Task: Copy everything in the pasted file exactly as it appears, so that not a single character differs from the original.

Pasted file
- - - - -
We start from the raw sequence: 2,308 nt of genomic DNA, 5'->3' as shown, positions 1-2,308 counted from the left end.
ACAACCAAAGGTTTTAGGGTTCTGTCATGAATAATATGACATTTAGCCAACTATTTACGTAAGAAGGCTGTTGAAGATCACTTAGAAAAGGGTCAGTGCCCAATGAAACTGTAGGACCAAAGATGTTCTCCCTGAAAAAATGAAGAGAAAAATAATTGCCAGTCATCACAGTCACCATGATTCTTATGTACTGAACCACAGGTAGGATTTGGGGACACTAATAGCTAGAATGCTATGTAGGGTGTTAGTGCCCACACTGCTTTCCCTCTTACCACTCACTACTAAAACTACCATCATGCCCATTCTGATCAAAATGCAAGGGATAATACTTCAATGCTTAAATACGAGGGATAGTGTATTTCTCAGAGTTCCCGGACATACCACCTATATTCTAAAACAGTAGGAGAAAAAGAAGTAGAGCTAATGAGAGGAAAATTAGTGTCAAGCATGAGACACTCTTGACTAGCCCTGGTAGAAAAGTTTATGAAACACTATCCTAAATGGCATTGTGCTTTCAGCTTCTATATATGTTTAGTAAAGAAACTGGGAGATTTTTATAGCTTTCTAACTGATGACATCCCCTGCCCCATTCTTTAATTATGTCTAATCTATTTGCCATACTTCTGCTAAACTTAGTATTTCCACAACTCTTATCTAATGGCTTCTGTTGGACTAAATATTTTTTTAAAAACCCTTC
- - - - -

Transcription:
We start from the raw sequence: 2,308 nt of genomic DNA, 5'->3' as shown, positions 1-2,308 counted from the left end.
ACAACCAAAGGTTTTAGGGTTCTGTCATGAATAATATGACATTTAGCCAACTATTTACGTAAGAAGGCTGTTGAAGATCACTTAGAAAAGGGTCAGTGCCCAATGAAACTGTAGGACCAAAGATGTTCTCCCTGAAAAAATGAAGAGAAAAATAATTGCCAGTCATCACAGTCACCATGATTCTTATGTACTGAACCACAGGTAGGATTTGGGGACACTAATAGCTAGAATGCTATGTAGGGTGTTAGTGCCCACACTGCTTTCCCTCTTACCACTCACTACTAAAACTACCATCATGCCCATTCTGATCAAAATGCAAGGGATAATACTTCAATGCTTAAATACGAGGGATAGTGTATTTCTCAGAGTTCCCGGACATACCACCTATATTCTAAAACAGTAGGAGAAAAAGAAGTAGAGCTAATGAGAGGAAAATTAGTGTCAAGCATGAGACACTCTTGACTAGCCCTGGTAGAAAAGTTTATGAAACACTATCCTAAATGGCATTGTGCTTTCAGCTTCTATATATGTTTAGTAAAGAAACTGGGAGATTTTTATAGCTTTCTAACTGATGACATCCCCTGCCCCATTCTTTAATTATGTCTAATCTATTTGCCATACTTCTGCTAAACTTAGTATTTCCACAACTCTTATCTAATGGCTTCTGTTGGACTAAATATTTTTTTAAAAACCCTTC